Psalm 19:3
There is no speech nor language, where their voice is not heard.
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(3) There is no speech.—The literal rendering is Not speech, not words, their voice is not heard. Explaining this is (1) the English version (Bible and Prayer Book) and (if intelligible at all) the LXX. and Vulg.: “There is no speech nor language without their (the heavens’) speech being heard (i.e., understood).” But this gives an inadmissible sense to davar, which does not mean language, but a spoken word. Besides, it was not a likely thought for the psalmist, that the Divine tradition of the heavens, while it travels over the whole earth, would be everywhere intelligible. (2) “It is not speech, it is not words whose voice is inaudible,” i.e., unintelligible, but, on the contrary, it is a manifestation to all the world. But the parallelism is against this. The line “their voice is not heard” is but the rhythmic echo of there is no speech nor word.” (3) We therefore keep close to the literal rendering, There is no speech, there are no (uttered) words, their voice is inaudible; understanding the poet to say, that the manifestation of the Creator’s glory, which he has just imagined the heavens proclaiming, and of which each succeeding day hands on the tale, is not made in audible words. The communication of the sky is eloquent, but mute; its voice is for the heart and emotion, not the ear. So Addison—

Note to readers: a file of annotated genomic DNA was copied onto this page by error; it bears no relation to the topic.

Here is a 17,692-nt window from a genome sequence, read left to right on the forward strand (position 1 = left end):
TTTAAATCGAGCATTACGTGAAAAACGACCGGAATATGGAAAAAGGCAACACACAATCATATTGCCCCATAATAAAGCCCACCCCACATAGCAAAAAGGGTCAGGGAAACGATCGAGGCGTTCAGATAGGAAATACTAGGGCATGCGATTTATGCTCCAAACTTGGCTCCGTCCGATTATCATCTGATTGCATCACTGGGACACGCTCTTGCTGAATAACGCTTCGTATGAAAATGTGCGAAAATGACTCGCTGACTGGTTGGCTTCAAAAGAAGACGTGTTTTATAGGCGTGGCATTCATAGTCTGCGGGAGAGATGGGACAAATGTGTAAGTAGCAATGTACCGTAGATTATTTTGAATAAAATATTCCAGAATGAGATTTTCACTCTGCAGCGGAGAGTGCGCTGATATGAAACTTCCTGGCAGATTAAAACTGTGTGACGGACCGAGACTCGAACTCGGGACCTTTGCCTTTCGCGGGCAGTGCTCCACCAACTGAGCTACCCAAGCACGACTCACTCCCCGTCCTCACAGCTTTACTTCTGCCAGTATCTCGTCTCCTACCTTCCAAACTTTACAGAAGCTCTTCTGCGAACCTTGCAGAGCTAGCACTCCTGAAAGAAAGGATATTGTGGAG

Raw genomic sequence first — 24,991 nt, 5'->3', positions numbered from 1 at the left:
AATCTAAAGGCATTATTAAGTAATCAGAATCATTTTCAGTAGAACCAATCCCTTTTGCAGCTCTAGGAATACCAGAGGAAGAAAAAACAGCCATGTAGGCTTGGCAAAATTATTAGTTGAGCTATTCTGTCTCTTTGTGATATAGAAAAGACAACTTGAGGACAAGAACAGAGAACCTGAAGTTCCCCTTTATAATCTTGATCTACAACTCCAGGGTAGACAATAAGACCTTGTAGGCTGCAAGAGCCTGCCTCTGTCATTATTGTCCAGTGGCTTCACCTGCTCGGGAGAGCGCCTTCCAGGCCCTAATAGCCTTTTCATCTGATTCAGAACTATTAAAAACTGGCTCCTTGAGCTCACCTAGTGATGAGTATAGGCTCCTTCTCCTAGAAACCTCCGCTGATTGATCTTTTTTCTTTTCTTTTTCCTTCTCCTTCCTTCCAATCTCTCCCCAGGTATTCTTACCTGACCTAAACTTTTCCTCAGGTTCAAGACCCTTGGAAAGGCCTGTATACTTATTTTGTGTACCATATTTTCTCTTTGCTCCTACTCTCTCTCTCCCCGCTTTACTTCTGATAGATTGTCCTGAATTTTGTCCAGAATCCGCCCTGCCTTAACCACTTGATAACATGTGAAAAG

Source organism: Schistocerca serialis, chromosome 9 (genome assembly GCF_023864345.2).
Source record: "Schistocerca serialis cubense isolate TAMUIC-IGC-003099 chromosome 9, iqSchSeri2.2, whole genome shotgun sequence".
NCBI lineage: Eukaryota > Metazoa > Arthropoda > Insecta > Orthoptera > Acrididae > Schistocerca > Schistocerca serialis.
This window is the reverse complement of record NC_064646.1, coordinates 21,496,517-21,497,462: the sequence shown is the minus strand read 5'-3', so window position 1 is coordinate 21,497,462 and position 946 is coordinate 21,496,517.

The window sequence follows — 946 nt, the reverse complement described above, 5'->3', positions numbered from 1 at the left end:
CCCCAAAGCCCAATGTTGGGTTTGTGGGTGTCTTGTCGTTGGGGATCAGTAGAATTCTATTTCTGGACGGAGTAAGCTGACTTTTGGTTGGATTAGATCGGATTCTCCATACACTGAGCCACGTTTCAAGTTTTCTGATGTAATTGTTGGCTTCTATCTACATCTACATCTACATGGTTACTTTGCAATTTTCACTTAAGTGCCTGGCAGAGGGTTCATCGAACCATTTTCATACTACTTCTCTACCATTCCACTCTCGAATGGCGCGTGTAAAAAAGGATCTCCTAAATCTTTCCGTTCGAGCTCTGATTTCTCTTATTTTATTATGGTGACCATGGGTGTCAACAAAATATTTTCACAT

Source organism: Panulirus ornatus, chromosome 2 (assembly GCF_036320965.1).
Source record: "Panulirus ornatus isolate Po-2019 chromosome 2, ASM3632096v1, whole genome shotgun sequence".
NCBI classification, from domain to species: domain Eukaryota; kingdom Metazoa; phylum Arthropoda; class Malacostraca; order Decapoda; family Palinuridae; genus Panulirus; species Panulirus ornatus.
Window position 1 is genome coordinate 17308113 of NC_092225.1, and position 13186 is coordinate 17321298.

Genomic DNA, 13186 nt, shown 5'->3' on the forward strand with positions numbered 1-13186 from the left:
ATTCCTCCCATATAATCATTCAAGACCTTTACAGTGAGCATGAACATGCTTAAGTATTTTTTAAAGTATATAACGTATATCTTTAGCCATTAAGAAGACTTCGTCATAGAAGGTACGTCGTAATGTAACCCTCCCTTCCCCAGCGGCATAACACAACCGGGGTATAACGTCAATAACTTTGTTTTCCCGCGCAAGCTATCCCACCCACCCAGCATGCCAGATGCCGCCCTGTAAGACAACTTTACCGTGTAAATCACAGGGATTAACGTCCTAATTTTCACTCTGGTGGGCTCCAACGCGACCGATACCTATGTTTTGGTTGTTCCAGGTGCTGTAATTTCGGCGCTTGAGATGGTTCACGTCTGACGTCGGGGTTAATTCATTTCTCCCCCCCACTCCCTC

“What though in solemn silence all

Move round this dark terrestrial ball,

What though no real voice or sound

Amidst their radiant orbs be found?

In reason’s ear they all rejoice

And utter forth a glorious voice,

For ever singing as they shine

The hand that made us is Divine.”